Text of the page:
[RETHINK Retail] — Step one: Get shoppers in stores. Step two: Keep them interested while they’re in the store. Step three: Assist them with buying something. Step four: Provide such great customer service that they’ll want to come back and do the same thing all over again.
It’s a fairly easy system that all retailers know. However, depending on the location, each retail store has quite a bit of competition trying to maximize the same four-part strategy.
There are more than 1 million retail stores in the United States alone, according to the National Retail Federation. Of the top 50 online retailers, almost all of them have brick-and-mortar stores. And for the few department stores who have managed to stay around for the long haul, location and presentation is everything. Kohl’s, for example, has more than 1,100 retail stores nationwide (most commonly found in the Midwest as of 2018). And Kohl’s has picked up steam (even if profits don’t always match) thanks to a partnership with Amazon.
If you can’t beat them…
Since the fall of 2017, Amazon customers can skip the trek to Amazon return centers and long lines at UPS, USPS or other delivery locations. Walk into a Kohl’s department store, drop off the unpackaged item(s) and leave — or not. Kohl’s is on a mission to make anyone who walks into their store locations want to hang around for a while.
Approximately 1,100 stores participate in the Amazon return program. Additionally, Kohl’s stores sell Amazon products such as the Echo line of voice-activated virtual assistants and Kindle readers. So they’re not just accepting Amazon returns; Kohl’s intends to sell the kinds of items an online audience would like already.
Even the naysayers must admit that Kohl’s partnership with Amazon is working out better than expected.
“I have to admit I was wrong about Amazon,” said Peter Fader, a professor of marketing at the Wharton School of the University of Pennsylvania, during a Retail Rundown discussion.
“I was very skeptical. It’s a different kind of audience and a different kind of experience. In some sense, Amazon was using Kohl’s in the same way that they’ve used Toys ‘R’ Us and Borders and other companies that they then eviscerated. It’s still early, but it has been much more successful for Kohl’s than I would have imagined.”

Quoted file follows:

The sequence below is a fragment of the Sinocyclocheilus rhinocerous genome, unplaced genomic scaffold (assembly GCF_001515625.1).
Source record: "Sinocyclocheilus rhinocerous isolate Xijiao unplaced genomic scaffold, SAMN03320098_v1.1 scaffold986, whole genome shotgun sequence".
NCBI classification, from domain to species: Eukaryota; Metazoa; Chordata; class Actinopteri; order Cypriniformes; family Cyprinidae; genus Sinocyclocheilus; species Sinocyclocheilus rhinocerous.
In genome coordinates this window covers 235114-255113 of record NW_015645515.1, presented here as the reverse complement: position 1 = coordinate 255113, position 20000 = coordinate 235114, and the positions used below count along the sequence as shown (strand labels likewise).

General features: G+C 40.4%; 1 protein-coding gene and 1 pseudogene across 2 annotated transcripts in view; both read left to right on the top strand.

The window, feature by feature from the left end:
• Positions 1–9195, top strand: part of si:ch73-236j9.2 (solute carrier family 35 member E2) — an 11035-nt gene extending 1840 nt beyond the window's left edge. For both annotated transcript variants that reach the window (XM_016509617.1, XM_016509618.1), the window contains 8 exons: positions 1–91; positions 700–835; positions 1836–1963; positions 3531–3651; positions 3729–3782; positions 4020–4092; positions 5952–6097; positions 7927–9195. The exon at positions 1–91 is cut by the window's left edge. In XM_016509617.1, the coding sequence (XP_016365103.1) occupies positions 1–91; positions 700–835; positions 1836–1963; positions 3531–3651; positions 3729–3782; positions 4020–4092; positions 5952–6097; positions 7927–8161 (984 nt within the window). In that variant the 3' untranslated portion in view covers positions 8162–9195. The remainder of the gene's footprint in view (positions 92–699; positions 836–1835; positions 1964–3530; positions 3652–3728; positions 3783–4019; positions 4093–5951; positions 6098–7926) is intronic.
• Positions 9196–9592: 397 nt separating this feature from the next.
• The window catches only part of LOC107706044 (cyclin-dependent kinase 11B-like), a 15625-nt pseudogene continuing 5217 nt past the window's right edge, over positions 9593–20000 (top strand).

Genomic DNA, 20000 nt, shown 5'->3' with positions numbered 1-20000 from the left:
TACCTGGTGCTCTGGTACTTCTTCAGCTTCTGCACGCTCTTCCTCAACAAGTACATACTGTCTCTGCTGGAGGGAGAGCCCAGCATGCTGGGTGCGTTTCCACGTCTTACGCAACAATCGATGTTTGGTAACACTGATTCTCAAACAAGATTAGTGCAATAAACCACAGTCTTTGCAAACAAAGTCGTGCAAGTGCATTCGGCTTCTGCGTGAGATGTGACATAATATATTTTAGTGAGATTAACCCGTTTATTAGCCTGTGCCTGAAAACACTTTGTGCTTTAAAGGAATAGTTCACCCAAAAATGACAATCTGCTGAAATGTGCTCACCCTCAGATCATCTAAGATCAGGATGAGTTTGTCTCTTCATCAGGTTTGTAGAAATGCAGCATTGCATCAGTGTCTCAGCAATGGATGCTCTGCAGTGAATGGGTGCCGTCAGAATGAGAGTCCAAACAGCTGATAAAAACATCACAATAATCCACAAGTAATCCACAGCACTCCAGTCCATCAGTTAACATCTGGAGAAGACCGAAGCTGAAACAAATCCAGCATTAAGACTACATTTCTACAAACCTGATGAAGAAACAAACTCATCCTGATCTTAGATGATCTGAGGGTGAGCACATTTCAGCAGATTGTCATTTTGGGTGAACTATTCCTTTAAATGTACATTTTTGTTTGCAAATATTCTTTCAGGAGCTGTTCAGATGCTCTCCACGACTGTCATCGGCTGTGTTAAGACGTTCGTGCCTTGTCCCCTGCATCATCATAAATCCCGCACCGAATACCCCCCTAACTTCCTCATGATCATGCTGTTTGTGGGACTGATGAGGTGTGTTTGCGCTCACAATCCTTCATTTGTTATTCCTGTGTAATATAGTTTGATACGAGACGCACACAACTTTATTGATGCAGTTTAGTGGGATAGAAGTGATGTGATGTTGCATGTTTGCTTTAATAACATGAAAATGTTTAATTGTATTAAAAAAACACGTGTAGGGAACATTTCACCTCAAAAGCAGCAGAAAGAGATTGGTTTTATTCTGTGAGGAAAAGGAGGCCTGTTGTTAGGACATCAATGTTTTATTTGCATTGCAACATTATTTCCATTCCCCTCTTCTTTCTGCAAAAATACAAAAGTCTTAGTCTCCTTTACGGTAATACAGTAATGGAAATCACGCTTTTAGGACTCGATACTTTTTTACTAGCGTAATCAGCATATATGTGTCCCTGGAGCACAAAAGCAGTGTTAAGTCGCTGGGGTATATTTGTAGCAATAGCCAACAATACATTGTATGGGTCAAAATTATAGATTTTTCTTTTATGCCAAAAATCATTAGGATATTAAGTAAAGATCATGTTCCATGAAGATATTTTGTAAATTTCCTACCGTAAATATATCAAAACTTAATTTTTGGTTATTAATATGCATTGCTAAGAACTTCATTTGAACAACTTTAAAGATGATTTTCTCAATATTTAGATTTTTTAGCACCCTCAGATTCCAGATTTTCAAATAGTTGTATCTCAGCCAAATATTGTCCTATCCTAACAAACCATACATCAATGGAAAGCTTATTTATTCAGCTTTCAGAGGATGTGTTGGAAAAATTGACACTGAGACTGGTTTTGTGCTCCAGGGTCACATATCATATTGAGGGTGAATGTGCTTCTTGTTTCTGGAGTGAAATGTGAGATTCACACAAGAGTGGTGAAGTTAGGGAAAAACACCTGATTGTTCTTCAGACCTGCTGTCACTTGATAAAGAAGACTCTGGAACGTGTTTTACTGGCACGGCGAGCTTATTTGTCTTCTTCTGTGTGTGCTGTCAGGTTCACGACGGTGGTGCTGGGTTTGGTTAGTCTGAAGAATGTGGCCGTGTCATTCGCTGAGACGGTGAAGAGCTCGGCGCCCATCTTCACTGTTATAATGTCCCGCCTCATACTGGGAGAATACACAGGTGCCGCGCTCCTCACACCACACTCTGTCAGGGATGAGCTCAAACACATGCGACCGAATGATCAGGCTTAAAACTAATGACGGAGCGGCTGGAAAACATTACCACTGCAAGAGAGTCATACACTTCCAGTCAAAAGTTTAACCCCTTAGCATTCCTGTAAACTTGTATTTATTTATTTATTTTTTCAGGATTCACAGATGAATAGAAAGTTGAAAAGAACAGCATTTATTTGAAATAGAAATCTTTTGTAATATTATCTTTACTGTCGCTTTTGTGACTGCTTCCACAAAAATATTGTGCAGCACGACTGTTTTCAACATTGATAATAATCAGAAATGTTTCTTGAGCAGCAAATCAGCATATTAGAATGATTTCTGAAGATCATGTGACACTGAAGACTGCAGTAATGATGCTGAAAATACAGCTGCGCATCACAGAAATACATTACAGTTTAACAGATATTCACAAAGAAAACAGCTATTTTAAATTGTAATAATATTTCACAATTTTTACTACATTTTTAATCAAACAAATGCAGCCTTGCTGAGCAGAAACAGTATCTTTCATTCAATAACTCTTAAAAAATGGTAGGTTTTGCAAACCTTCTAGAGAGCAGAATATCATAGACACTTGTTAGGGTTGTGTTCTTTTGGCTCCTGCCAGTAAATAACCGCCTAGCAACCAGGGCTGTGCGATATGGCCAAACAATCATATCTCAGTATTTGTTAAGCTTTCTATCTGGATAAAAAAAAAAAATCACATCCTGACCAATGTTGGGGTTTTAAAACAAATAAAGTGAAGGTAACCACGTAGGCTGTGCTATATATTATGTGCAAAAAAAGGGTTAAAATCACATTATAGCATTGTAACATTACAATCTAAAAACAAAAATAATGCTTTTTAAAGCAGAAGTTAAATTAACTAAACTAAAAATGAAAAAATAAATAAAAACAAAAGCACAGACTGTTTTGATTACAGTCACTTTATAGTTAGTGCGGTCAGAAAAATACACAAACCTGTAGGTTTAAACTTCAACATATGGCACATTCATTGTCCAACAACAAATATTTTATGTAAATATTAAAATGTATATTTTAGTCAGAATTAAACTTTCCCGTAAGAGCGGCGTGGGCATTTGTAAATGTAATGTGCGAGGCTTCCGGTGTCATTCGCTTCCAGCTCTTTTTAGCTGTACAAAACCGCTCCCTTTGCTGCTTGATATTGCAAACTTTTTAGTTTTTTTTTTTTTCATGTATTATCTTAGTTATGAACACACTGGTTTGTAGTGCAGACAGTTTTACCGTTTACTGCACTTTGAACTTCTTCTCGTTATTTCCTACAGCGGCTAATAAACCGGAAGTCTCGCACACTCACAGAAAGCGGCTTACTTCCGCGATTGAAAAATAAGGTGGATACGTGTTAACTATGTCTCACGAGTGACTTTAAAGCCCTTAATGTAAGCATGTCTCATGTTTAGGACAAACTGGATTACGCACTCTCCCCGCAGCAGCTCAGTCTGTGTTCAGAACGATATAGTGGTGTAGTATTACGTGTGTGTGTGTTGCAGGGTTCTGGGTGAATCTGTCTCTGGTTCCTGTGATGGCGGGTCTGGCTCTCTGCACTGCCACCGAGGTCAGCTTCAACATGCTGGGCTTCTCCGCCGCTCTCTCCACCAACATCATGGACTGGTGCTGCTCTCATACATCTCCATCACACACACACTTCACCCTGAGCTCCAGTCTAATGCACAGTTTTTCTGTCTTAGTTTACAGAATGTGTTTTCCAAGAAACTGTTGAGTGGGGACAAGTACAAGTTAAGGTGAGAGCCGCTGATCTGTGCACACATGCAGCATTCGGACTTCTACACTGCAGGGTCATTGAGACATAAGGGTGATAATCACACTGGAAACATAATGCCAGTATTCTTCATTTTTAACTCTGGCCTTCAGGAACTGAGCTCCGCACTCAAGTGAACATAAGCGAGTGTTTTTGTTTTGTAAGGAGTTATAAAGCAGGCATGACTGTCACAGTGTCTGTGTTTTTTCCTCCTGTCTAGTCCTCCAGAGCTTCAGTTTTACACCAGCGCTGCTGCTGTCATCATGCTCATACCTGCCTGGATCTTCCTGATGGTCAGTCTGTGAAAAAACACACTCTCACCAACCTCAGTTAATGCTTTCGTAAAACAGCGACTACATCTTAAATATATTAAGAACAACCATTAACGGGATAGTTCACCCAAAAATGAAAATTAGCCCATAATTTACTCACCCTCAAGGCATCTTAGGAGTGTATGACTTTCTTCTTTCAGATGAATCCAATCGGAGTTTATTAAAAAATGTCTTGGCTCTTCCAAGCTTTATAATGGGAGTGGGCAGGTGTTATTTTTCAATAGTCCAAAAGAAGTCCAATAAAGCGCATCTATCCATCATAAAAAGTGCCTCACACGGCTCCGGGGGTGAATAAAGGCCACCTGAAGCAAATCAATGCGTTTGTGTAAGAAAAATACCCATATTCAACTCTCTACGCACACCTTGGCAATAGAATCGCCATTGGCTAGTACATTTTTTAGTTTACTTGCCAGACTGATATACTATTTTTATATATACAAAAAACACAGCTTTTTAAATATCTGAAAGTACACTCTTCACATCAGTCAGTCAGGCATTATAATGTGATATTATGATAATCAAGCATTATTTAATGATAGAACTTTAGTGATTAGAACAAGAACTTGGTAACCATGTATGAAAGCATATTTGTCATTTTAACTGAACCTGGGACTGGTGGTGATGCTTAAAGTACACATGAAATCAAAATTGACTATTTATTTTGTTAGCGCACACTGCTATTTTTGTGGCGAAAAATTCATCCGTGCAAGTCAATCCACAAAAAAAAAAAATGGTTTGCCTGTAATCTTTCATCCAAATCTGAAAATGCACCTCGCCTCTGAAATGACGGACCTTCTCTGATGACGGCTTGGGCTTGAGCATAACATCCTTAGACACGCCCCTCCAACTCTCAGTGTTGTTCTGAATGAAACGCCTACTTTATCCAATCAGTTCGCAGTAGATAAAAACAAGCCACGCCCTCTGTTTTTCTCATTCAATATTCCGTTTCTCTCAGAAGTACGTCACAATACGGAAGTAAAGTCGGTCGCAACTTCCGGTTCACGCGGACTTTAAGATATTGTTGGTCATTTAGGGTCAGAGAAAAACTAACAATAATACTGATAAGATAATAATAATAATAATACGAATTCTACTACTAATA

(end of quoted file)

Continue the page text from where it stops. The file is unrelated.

But working with Amazon is not all the department store chain is doing to try and pique casual shoppers’ curiosity. Here are a few other of their latest retail ideas:
- Hire SmartWay trucking company for domestic deliveries, appealing to their eco-friendly consumers)
- Initiate Scott Living for HDTV customers, who enjoy home renovation and transformation from the Property Brothers Drew and Jonathan Scott)
- Assist online shoppers and Facebook users with finding cruelty-free, vegan-friendly cosmetics with the help of The Beauty Checkout
- Keep trendy customers in the loop each quarter with the newest fashion brand and trends through Curated by Kohl’s
- Curate full outfits so customers don’t have to mix-and-match and can buy mannequin or online ad styles all at once with The Outfit Bar
- Appeal to dog- and cat-loving owners with help from a very well-known talk show host’s brand, the Ellen DeGeneres Pet Collection
- Use their real estate space to house other stores such as Planet Fitness (the perfect opportunity to make fitness enthusiasts want to buy Kohl’s athletic attire)
… learn from them
For frequent shoppers, one item on a mannequin may catch their attention. They then spend several minutes trying to figure out where that shirt, pair of pants, tie or hat actually are. If the shopper is lucky, these items will be somewhere close to the mannequin. But that is not always the case, so then that one item becomes a scavenger hunt. If it takes too long, the shopper may give up and buy nothing.
With the Outfit Bar (and Curated by Kohl’s), the department store has pretty much made itself each customer’s personal shopper without even needing retail assistance. Often on retail shopping sites, people purchase one item and see suggested items in small sections right underneath the main product. They may click it. They may not.
But Kohl’s has put all of the selections of their outfits on one page in one scroll. There’s no need to try to search for the best guess: it’s right there. Online customers can see which sizes are available in all items, in available colors and even see different models wearing the same outfit. And if they like it all, just click “Add to Cart” straight down the page.
So why does The Outfit Bar matter? It’s not like mannequins or matching outfits are new. What’s different is that Kohl’s has learned the same thing Amazon knew long ago: For shoppers, it’s all about convenience. If they can make the shopping experience fun and easy to do, they’ll come back for more.
Shoppers who don’t want to read every single label to find out whether items are cruelty-free don’t have to worry; The Beauty Checkout has them covered. Shoppers who want to find a cool outfit without searching for hours on end for separate pieces can rely on The Outfit Bar. Shoppers who don’t really want to figure out what are the newest and trendiest brands can have the information handed to them with help from Curated by Kohl’s.
Some shoppers may still prefer the do-it-yourself route. They’d rather pick and choose what they like. But the bigger picture is that Kohl’s is looking at new ways to get more customers in the store, even if they just want to DIY all the way to the register.